PR factors into 'Best Global Brands' report

NEW YORK: This year's BusinessWeek/Interbrand "Best Global Brands" report reveals a common link for the best of the best brands, according to Jeff Swystun, global director at Interbrand, a research company.

NEW YORK: This year's BusinessWeek/Interbrand "Best Global Brands" report reveals a common link for the best of the best brands, according to Jeff Swystun, global director at Interbrand, a research company.

"The successful firms shared, from a PR standpoint, the pursuit of integrity and honesty," Swystun said.

Swystun said that many companies view PR solely as a crisis-management tool or an exercise in self-congratulation.

"PR must be done consistently and coherently to keep the message out in the public's eyes," he said.

The study calculates the value of a company's brand. To be included, the companies had to be global and had to make sufficient marketing and financial data available.

Coca-Cola came out on top, despite the value of its brand dropping 4% last year, to $67.4 billion.

"Throughout our history, public relations has played an integral role in adding value to Coca-Cola," Kelly Brooks, Coca-Cola's director of marketing communications, said in an e-mail interview,

Apple, ranked 43rd, rose nearly 24%. That company has handled PR successfully, Swystun said, citing a recent Newsweek cover story.

"[Apple] used buzz so well... and [has] not had to spend a large amount, relatively, on advertising," he said. "In all of their communications, the company stresses how it is a fun part of people's lives, and then they deliver on it."

Swystun cited Starbucks as a firm that rose above the peril it encountered after a franchise charged a 9-11 rescue worker $130 for three cases of water. Starbucks president Orin Smith subsequently apologized to the ambulance-service president, refunded the money, and bestowed gifts upon the worker.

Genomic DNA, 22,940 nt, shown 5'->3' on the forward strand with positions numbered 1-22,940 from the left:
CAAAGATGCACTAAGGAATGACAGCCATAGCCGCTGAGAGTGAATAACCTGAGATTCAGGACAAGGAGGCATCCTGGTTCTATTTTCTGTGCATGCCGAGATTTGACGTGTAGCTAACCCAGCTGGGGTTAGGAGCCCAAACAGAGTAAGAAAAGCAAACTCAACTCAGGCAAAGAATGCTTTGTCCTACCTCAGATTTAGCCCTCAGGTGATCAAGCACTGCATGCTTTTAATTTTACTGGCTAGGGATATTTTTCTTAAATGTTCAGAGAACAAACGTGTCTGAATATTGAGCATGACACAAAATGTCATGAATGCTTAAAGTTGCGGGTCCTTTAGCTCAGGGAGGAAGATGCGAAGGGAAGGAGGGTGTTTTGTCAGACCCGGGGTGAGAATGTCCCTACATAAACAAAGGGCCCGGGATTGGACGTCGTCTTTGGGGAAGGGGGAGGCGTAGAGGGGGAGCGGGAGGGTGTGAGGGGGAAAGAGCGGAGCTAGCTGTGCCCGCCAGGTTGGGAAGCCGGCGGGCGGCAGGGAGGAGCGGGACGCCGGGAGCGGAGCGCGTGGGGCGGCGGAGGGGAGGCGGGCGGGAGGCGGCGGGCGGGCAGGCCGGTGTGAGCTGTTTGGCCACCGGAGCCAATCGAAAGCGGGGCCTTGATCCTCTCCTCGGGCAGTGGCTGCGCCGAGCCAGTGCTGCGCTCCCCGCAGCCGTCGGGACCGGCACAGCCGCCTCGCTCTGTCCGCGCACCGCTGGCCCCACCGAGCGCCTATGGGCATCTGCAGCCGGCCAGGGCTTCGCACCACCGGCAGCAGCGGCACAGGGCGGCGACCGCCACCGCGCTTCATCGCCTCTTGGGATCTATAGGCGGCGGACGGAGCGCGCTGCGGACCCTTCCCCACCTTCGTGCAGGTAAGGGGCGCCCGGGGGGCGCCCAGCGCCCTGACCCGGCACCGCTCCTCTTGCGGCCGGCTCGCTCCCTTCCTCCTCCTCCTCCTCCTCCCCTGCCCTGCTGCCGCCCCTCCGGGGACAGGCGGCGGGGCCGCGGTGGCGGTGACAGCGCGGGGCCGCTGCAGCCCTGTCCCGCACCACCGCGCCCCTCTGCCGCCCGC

Starbucks, with a brand worth $2.4 billion, rose 12% over the past year.

Swystun said that increases in brand value for some of the younger or high-tech companies, like eBay, Apple, and Samsung, might have resulted from savvier PR use.

"Companies now have to be more vigilant than they were in monitoring what's said to them because things like chat rooms can be so devastating," Swystun said. "The whole marketing mix is becoming that much more complex, but the end benefit [remains] putting the right product in the right hand at the right time."

EBay, a new entry debuting at 60, finally cracked the list because it understands its domestic market and has made strides in other regions, Swystun said.

"We [previously] considered them very US-centric, but through viral marketing and buzz, other regions are picking up on it," Swystun said.

The report is available at www.interbrand.com.

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